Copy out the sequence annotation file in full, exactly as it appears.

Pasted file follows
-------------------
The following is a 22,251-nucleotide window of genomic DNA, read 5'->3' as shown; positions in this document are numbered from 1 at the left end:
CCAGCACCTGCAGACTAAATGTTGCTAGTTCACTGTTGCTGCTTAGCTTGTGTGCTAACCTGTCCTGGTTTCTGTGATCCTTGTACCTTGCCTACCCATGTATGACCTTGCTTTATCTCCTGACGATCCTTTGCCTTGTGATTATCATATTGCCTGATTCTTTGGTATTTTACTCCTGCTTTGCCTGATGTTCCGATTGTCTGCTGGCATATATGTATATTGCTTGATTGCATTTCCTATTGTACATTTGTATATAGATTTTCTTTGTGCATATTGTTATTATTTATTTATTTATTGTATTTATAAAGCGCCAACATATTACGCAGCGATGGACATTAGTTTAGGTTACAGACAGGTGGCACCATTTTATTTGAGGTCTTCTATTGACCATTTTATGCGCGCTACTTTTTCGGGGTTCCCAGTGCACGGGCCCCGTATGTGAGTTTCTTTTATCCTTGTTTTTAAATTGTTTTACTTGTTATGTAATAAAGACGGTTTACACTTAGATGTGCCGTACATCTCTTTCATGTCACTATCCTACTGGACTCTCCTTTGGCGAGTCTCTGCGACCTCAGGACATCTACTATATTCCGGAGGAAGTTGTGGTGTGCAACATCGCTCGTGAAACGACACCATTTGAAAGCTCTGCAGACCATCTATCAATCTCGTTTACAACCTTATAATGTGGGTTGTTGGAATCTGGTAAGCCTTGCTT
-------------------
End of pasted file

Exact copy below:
The following is a 22,251-nucleotide window of genomic DNA, read 5'->3' as shown; positions in this document are numbered from 1 at the left end:
CCAGCACCTGCAGACTAAATGTTGCTAGTTCACTGTTGCTGCTTAGCTTGTGTGCTAACCTGTCCTGGTTTCTGTGATCCTTGTACCTTGCCTACCCATGTATGACCTTGCTTTATCTCCTGACGATCCTTTGCCTTGTGATTATCATATTGCCTGATTCTTTGGTATTTTACTCCTGCTTTGCCTGATGTTCCGATTGTCTGCTGGCATATATGTATATTGCTTGATTGCATTTCCTATTGTACATTTGTATATAGATTTTCTTTGTGCATATTGTTATTATTTATTTATTTATTGTATTTATAAAGCGCCAACATATTACGCAGCGATGGACATTAGTTTAGGTTACAGACAGGTGGCACCATTTTATTTGAGGTCTTCTATTGACCATTTTATGCGCGCTACTTTTTCGGGGTTCCCAGTGCACGGGCCCCGTATGTGAGTTTCTTTTATCCTTGTTTTTAAATTGTTTTACTTGTTATGTAATAAAGACGGTTTACACTTAGATGTGCCGTACATCTCTTTCATGTCACTATCCTACTGGACTCTCCTTTGGCGAGTCTCTGCGACCTCAGGACATCTACTATATTCCGGAGGAAGTTGTGGTGTGCAACATCGCTCGTGAAACGACACCATTTGAAAGCTCTGCAGACCATCTATCAATCTCGTTTACAACCTTATAATGTGGGTTGTTGGAATCTGGTAAGCCTTGCTT